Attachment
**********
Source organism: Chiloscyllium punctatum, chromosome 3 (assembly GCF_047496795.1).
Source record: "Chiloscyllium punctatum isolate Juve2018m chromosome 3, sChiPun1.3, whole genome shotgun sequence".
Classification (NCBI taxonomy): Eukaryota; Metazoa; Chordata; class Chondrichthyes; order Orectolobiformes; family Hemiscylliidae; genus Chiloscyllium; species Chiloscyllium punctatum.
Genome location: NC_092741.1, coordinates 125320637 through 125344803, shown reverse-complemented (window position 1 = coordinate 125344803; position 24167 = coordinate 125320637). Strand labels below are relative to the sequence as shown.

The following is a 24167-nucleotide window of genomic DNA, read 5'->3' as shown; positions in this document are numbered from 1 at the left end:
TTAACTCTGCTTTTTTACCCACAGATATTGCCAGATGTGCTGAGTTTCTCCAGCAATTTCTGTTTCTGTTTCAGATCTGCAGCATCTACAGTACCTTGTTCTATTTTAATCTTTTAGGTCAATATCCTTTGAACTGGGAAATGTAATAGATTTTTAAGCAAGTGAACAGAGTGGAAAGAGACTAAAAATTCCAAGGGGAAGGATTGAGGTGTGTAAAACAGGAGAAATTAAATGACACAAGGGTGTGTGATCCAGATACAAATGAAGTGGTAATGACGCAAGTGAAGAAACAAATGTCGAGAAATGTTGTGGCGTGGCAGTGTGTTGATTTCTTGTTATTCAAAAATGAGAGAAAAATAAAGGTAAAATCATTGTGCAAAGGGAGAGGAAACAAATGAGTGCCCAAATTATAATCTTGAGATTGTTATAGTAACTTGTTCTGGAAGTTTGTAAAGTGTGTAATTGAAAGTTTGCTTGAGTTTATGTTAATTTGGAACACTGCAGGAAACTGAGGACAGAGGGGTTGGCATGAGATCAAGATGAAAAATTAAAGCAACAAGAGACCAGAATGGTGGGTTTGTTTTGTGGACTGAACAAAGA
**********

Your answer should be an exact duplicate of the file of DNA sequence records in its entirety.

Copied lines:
Source organism: Chiloscyllium punctatum, chromosome 3 (assembly GCF_047496795.1).
Source record: "Chiloscyllium punctatum isolate Juve2018m chromosome 3, sChiPun1.3, whole genome shotgun sequence".
Classification (NCBI taxonomy): Eukaryota; Metazoa; Chordata; class Chondrichthyes; order Orectolobiformes; family Hemiscylliidae; genus Chiloscyllium; species Chiloscyllium punctatum.
Genome location: NC_092741.1, coordinates 125320637 through 125344803, shown reverse-complemented (window position 1 = coordinate 125344803; position 24167 = coordinate 125320637). Strand labels below are relative to the sequence as shown.

The following is a 24167-nucleotide window of genomic DNA, read 5'->3' as shown; positions in this document are numbered from 1 at the left end:
TTAACTCTGCTTTTTTACCCACAGATATTGCCAGATGTGCTGAGTTTCTCCAGCAATTTCTGTTTCTGTTTCAGATCTGCAGCATCTACAGTACCTTGTTCTATTTTAATCTTTTAGGTCAATATCCTTTGAACTGGGAAATGTAATAGATTTTTAAGCAAGTGAACAGAGTGGAAAGAGACTAAAAATTCCAAGGGGAAGGATTGAGGTGTGTAAAACAGGAGAAATTAAATGACACAAGGGTGTGTGATCCAGATACAAATGAAGTGGTAATGACGCAAGTGAAGAAACAAATGTCGAGAAATGTTGTGGCGTGGCAGTGTGTTGATTTCTTGTTATTCAAAAATGAGAGAAAAATAAAGGTAAAATCATTGTGCAAAGGGAGAGGAAACAAATGAGTGCCCAAATTATAATCTTGAGATTGTTATAGTAACTTGTTCTGGAAGTTTGTAAAGTGTGTAATTGAAAGTTTGCTTGAGTTTATGTTAATTTGGAACACTGCAGGAAACTGAGGACAGAGGGGTTGGCATGAGATCAAGATGAAAAATTAAAGCAACAAGAGACCAGAATGGTGGGTTTGTTTTGTGGACTGAACAAAGA